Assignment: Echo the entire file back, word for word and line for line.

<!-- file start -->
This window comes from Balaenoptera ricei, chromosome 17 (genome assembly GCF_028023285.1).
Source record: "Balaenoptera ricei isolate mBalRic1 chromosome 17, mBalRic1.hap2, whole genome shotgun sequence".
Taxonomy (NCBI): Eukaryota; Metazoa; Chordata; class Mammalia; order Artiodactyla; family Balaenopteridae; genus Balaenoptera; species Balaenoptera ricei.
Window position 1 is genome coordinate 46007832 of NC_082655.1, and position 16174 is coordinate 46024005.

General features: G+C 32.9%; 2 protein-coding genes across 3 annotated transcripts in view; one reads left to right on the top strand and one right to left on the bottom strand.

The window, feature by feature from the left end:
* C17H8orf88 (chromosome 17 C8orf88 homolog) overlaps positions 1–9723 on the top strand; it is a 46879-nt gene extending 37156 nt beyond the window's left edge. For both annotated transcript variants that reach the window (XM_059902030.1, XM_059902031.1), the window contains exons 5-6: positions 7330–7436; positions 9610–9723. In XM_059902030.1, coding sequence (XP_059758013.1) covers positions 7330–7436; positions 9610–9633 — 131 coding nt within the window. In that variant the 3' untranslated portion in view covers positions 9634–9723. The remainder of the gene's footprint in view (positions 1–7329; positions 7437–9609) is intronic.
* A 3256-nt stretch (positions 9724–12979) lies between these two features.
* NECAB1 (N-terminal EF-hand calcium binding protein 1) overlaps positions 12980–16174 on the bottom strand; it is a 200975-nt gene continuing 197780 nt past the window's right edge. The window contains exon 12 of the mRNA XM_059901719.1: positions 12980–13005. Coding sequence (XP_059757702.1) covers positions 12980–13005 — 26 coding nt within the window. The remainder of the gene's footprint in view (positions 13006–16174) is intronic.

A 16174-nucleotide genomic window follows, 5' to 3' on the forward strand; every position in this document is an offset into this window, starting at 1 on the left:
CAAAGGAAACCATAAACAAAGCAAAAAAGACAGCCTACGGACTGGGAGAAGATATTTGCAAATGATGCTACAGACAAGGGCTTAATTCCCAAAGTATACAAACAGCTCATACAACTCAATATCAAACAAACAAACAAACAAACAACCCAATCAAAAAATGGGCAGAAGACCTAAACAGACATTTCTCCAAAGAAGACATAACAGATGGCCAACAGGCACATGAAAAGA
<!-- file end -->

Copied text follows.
This window comes from Balaenoptera ricei, chromosome 17 (genome assembly GCF_028023285.1).
Source record: "Balaenoptera ricei isolate mBalRic1 chromosome 17, mBalRic1.hap2, whole genome shotgun sequence".
Taxonomy (NCBI): Eukaryota; Metazoa; Chordata; class Mammalia; order Artiodactyla; family Balaenopteridae; genus Balaenoptera; species Balaenoptera ricei.
Window position 1 is genome coordinate 46007832 of NC_082655.1, and position 16174 is coordinate 46024005.

General features: G+C 32.9%; 2 protein-coding genes across 3 annotated transcripts in view; one reads left to right on the top strand and one right to left on the bottom strand.

The window, feature by feature from the left end:
* C17H8orf88 (chromosome 17 C8orf88 homolog) overlaps positions 1–9723 on the top strand; it is a 46879-nt gene extending 37156 nt beyond the window's left edge. For both annotated transcript variants that reach the window (XM_059902030.1, XM_059902031.1), the window contains exons 5-6: positions 7330–7436; positions 9610–9723. In XM_059902030.1, coding sequence (XP_059758013.1) covers positions 7330–7436; positions 9610–9633 — 131 coding nt within the window. In that variant the 3' untranslated portion in view covers positions 9634–9723. The remainder of the gene's footprint in view (positions 1–7329; positions 7437–9609) is intronic.
* A 3256-nt stretch (positions 9724–12979) lies between these two features.
* NECAB1 (N-terminal EF-hand calcium binding protein 1) overlaps positions 12980–16174 on the bottom strand; it is a 200975-nt gene continuing 197780 nt past the window's right edge. The window contains exon 12 of the mRNA XM_059901719.1: positions 12980–13005. Coding sequence (XP_059757702.1) covers positions 12980–13005 — 26 coding nt within the window. The remainder of the gene's footprint in view (positions 13006–16174) is intronic.

A 16174-nucleotide genomic window follows, 5' to 3' on the forward strand; every position in this document is an offset into this window, starting at 1 on the left:
CAAAGGAAACCATAAACAAAGCAAAAAAGACAGCCTACGGACTGGGAGAAGATATTTGCAAATGATGCTACAGACAAGGGCTTAATTCCCAAAGTATACAAACAGCTCATACAACTCAATATCAAACAAACAAACAAACAAACAACCCAATCAAAAAATGGGCAGAAGACCTAAACAGACATTTCTCCAAAGAAGACATAACAGATGGCCAACAGGCACATGAAAAGA